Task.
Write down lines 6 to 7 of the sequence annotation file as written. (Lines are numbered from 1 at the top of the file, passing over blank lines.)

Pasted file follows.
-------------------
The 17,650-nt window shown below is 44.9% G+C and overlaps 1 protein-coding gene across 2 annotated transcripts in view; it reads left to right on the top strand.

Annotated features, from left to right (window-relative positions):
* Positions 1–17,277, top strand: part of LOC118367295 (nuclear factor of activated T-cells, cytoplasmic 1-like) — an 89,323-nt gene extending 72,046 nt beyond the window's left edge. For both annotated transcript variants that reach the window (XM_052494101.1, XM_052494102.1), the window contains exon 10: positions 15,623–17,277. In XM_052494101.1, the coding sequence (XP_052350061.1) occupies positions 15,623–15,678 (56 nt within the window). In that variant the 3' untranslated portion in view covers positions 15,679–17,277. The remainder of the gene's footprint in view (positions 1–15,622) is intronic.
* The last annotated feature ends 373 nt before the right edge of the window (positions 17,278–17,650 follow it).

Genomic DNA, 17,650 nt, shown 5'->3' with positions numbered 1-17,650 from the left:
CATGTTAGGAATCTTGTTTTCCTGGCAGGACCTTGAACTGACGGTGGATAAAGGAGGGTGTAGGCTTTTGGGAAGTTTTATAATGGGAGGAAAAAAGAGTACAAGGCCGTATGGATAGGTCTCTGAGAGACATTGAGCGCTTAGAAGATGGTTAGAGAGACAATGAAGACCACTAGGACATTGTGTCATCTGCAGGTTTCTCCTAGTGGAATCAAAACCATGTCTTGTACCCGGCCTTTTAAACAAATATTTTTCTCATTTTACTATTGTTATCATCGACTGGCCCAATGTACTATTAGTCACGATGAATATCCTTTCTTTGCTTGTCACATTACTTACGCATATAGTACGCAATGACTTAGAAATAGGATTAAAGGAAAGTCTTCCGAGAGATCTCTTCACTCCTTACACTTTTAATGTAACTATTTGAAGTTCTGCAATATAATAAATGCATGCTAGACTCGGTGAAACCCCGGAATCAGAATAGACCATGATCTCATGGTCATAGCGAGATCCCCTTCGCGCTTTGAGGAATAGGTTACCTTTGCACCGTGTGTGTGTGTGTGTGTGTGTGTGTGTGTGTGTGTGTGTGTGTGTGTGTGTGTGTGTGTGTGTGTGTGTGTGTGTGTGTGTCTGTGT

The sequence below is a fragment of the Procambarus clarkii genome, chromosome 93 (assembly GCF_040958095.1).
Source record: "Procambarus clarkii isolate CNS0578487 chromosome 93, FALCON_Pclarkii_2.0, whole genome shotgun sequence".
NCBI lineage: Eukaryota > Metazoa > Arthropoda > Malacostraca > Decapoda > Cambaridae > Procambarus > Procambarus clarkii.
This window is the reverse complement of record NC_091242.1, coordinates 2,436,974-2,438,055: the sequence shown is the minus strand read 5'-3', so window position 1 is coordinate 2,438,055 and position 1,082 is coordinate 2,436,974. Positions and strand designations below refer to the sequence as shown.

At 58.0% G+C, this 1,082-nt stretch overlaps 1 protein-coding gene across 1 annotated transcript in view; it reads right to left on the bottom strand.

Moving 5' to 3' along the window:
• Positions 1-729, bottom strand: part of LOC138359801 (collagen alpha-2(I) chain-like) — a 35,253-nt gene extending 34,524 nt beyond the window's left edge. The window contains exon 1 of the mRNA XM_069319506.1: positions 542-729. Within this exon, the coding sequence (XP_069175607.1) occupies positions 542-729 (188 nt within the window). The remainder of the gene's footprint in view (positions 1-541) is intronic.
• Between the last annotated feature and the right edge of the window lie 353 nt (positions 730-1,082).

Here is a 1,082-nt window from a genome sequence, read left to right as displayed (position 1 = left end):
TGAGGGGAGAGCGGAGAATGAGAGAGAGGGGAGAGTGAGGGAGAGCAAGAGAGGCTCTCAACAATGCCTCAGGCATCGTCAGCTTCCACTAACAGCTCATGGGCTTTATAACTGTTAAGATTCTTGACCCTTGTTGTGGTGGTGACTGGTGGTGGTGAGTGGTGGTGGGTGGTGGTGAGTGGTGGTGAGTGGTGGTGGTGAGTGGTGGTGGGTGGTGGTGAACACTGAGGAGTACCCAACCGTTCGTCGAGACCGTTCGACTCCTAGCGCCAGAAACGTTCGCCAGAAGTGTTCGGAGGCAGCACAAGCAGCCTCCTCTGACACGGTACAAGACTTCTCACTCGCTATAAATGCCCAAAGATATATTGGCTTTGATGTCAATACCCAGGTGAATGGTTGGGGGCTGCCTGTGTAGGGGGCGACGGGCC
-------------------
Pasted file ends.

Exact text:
CATGTTAGGAATCTTGTTTTCCTGGCAGGACCTTGAACTGACGGTGGATAAAGGAGGGTGTAGGCTTTTGGGAAGTTTTATAATGGGAGGAAAAAAGAGTACAAGGCCGTATGGATAGGTCTCTGAGAGACATTGAGCGCTTAGAAGATGGTTAGAGAGACAATGAAGACCACTAGGACATTGTGTCATCTGCAGGTTTCTCCTAGTGGAATCAAAACCATGTCTTGTACCCGGCCTTTTAAACAAATATTTTTCTCATTTTACTATTGTTATCATCGACTGGCCCAATGTACTATTAGTCACGATGAATATCCTTTCTTTGCTTGTCACATTACTTACGCATATAGTACGCAATGACTTAGAAATAGGATTAAAGGAAAGTCTTCCGAGAGATCTCTTCACTCCTTACACTTTTAATGTAACTATTTGAAGTTCTGCAATATAATAAATGCATGCTAGACTCGGTGAAACCCCGGAATCAGAATAGACCATGATCTCATGGTCATAGCGAGATCCCCTTCGCGCTTTGAGGAATAGGTTACCTTTGCACCGTGTGTGTGTGTGTGTGTGTGTGTGTGTGTGTGTGTGTGTGTGTGTGTGTGTGTGTGTGTGTGTGTGTGTGTGTGTGTGTGTCTGTGT

The sequence below is a fragment of the Procambarus clarkii genome, chromosome 93 (assembly GCF_040958095.1).